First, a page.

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What Happens if You Die Without a Will?

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What Happens if You Die Without a Will?

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Once you reach a certain age, you will likely be inundated with advertisements, telling you to do your estate planning in Melbourne. Even though most people know that putting a will or trust in place is a smart idea, it’s been estimated that over 60% of Americans don’t have one! If you have been putting off doing your estate planning, it might be time to get started, which is easier than you may think. A qualified estate planning attorney will be able to walk you through the paperwork, and make sure that your wishes are honored when you pass.

But what happens to your assets, your debts, and your family, if you die “intestate,” or without a will?

  1. Your partner may not be cared for

Under intestacy laws, only a certain portion of your estate can be given to your spouse, with the rest divided among other heirs. Furthermore, if you and your partner are unmarried, they will not be entitled to receive anything at all. If you want to make sure your surviving partner is taken care of, you need to put it in writing, as soon as possible.

  1. Nobody will manage the kid’s inheritances

If you are single parent or have lost your spouse with whom you had children, don’t assume that your kids will be able to manage whatever is left to them. The state will likely transfer your estate to your children, divided equally, upon their reaching legal age (18 in most states). However, for most people, this windfall can be stressful and devastating, and it’s better to set up a controlled trust if you have children under the age of 25.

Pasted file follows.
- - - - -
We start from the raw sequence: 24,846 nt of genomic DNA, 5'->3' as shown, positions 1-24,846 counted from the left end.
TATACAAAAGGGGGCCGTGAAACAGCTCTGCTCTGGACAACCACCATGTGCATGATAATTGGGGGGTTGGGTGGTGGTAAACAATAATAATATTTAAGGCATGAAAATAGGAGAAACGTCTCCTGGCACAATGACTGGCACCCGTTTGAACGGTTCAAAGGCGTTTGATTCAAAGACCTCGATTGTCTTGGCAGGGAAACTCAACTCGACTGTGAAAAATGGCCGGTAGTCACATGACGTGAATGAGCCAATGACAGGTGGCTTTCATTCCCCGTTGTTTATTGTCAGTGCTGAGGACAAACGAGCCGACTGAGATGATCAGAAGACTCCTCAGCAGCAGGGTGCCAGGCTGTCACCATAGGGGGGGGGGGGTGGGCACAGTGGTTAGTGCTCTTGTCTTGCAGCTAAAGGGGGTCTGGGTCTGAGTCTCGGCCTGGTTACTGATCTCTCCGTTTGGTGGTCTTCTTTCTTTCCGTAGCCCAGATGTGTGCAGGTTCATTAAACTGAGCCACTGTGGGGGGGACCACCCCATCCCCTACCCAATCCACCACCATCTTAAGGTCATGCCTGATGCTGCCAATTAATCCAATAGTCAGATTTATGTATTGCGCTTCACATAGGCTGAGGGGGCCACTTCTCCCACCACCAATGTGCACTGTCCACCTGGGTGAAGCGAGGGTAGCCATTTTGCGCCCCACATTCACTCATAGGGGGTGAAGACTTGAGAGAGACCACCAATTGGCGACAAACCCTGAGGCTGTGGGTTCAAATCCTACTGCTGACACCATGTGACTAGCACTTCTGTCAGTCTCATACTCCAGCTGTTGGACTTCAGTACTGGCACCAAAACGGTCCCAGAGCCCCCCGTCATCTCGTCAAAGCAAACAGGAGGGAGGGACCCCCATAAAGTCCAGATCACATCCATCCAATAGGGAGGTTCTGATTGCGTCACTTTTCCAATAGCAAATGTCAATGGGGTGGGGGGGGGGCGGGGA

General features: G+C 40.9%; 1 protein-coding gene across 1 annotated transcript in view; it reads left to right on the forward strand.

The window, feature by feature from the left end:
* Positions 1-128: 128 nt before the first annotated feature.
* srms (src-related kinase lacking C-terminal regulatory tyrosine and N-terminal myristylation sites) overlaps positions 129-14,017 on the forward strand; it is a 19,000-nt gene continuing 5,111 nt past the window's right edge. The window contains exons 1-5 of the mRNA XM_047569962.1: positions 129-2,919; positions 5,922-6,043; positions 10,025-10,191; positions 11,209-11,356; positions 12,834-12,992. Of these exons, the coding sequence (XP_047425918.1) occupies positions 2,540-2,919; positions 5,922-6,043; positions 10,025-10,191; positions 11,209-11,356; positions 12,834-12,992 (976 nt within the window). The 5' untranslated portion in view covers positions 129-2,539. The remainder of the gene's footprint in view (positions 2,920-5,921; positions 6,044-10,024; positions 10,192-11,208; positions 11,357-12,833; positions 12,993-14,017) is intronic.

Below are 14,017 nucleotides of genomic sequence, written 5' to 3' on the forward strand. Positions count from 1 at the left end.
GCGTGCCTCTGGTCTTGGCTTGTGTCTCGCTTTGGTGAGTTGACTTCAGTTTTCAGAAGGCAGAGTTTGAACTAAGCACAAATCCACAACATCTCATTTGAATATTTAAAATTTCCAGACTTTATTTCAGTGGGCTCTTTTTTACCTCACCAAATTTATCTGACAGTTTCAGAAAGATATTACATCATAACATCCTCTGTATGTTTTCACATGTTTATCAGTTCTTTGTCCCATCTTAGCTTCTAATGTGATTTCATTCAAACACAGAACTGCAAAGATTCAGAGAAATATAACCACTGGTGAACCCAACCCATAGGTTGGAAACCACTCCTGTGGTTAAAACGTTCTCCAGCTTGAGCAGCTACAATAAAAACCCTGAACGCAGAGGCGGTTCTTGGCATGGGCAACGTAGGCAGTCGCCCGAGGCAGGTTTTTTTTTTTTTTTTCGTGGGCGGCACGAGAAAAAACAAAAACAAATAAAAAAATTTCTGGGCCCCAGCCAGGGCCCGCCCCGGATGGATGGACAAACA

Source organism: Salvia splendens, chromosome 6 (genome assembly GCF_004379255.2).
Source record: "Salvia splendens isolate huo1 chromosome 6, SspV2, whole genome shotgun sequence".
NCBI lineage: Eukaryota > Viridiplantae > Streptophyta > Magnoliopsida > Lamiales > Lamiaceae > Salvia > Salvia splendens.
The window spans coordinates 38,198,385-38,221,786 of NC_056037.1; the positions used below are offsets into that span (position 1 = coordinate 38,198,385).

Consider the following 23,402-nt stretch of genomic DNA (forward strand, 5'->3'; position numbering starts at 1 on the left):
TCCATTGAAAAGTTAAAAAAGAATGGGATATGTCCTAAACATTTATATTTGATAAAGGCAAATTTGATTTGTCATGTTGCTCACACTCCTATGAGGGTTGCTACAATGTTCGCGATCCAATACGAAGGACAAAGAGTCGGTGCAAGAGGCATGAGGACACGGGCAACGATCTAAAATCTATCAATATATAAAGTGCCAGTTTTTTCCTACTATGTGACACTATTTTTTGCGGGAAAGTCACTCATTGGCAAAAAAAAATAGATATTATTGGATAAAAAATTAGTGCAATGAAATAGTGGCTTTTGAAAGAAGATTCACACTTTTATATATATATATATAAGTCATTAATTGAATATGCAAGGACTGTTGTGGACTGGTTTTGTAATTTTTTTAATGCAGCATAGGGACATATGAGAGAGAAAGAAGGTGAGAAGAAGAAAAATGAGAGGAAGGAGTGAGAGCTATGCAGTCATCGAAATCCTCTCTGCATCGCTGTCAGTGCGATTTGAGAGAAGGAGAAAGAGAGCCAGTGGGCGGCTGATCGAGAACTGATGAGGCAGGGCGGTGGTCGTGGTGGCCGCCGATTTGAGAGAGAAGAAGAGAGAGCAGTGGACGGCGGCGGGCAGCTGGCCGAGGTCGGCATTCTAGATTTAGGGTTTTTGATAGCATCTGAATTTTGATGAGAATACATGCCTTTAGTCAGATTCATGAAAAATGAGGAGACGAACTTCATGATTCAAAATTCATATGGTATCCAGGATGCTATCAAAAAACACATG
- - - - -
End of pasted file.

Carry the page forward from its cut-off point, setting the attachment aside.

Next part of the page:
1. Everyone will pay more taxes

Unless you have a clear and concise will in place upon your death, every asset that is transferred, whether that is to your surviving spouse, your children, or someone else, will be heavily taxed. These estate and inheritance taxes are significant; up to 20% in some states! When you want your loved ones to get the maximum benefits, and avoid losing important funds, make sure you have a will and/or trust created by a qualified attorney.

Regardless of the structure of your family, the size of your estate, and the amounts of your debts, when you do not have a will, the state executors have the power to divide and distribute according to default guidelines. Most of us want more control over our affairs than that! When you’re ready to make your will and get the peace of mind that you deserve, get in touch with Harnage Law and request your free consultation.